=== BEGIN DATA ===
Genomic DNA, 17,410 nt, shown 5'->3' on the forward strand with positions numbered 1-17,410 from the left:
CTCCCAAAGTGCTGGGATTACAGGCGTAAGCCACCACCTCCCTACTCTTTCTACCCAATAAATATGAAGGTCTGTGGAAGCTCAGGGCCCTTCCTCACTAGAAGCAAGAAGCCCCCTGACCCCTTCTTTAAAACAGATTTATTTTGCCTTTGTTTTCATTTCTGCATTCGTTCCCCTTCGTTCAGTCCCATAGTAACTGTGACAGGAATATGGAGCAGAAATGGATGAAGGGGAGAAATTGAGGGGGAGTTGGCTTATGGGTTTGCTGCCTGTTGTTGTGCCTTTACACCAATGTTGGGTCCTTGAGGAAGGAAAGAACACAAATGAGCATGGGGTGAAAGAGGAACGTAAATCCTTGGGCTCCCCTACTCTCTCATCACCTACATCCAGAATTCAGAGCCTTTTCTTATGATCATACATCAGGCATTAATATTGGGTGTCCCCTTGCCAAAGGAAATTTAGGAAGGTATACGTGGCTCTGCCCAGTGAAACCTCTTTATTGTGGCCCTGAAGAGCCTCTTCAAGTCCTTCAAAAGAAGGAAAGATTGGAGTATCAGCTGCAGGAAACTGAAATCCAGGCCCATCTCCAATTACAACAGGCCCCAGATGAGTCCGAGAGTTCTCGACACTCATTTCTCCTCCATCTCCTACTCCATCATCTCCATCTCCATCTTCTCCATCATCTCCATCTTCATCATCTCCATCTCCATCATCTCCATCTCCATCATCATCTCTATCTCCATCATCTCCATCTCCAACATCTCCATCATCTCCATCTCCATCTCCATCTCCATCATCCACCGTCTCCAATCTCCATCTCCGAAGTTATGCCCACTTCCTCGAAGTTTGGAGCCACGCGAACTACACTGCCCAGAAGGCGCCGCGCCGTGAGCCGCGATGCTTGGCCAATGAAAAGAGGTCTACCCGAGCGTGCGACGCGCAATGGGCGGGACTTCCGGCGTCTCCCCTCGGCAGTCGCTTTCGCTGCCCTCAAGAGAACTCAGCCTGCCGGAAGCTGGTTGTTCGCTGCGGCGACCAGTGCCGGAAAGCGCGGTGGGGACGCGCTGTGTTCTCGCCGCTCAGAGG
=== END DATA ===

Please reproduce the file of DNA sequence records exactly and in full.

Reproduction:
Genomic DNA, 17,410 nt, shown 5'->3' on the forward strand with positions numbered 1-17,410 from the left:
CTCCCAAAGTGCTGGGATTACAGGCGTAAGCCACCACCTCCCTACTCTTTCTACCCAATAAATATGAAGGTCTGTGGAAGCTCAGGGCCCTTCCTCACTAGAAGCAAGAAGCCCCCTGACCCCTTCTTTAAAACAGATTTATTTTGCCTTTGTTTTCATTTCTGCATTCGTTCCCCTTCGTTCAGTCCCATAGTAACTGTGACAGGAATATGGAGCAGAAATGGATGAAGGGGAGAAATTGAGGGGGAGTTGGCTTATGGGTTTGCTGCCTGTTGTTGTGCCTTTACACCAATGTTGGGTCCTTGAGGAAGGAAAGAACACAAATGAGCATGGGGTGAAAGAGGAACGTAAATCCTTGGGCTCCCCTACTCTCTCATCACCTACATCCAGAATTCAGAGCCTTTTCTTATGATCATACATCAGGCATTAATATTGGGTGTCCCCTTGCCAAAGGAAATTTAGGAAGGTATACGTGGCTCTGCCCAGTGAAACCTCTTTATTGTGGCCCTGAAGAGCCTCTTCAAGTCCTTCAAAAGAAGGAAAGATTGGAGTATCAGCTGCAGGAAACTGAAATCCAGGCCCATCTCCAATTACAACAGGCCCCAGATGAGTCCGAGAGTTCTCGACACTCATTTCTCCTCCATCTCCTACTCCATCATCTCCATCTCCATCTTCTCCATCATCTCCATCTTCATCATCTCCATCTCCATCATCTCCATCTCCATCATCATCTCTATCTCCATCATCTCCATCTCCAACATCTCCATCATCTCCATCTCCATCTCCATCTCCATCATCCACCGTCTCCAATCTCCATCTCCGAAGTTATGCCCACTTCCTCGAAGTTTGGAGCCACGCGAACTACACTGCCCAGAAGGCGCCGCGCCGTGAGCCGCGATGCTTGGCCAATGAAAAGAGGTCTACCCGAGCGTGCGACGCGCAATGGGCGGGACTTCCGGCGTCTCCCCTCGGCAGTCGCTTTCGCTGCCCTCAAGAGAACTCAGCCTGCCGGAAGCTGGTTGTTCGCTGCGGCGACCAGTGCCGGAAAGCGCGGTGGGGACGCGCTGTGTTCTCGCCGCTCAGAGG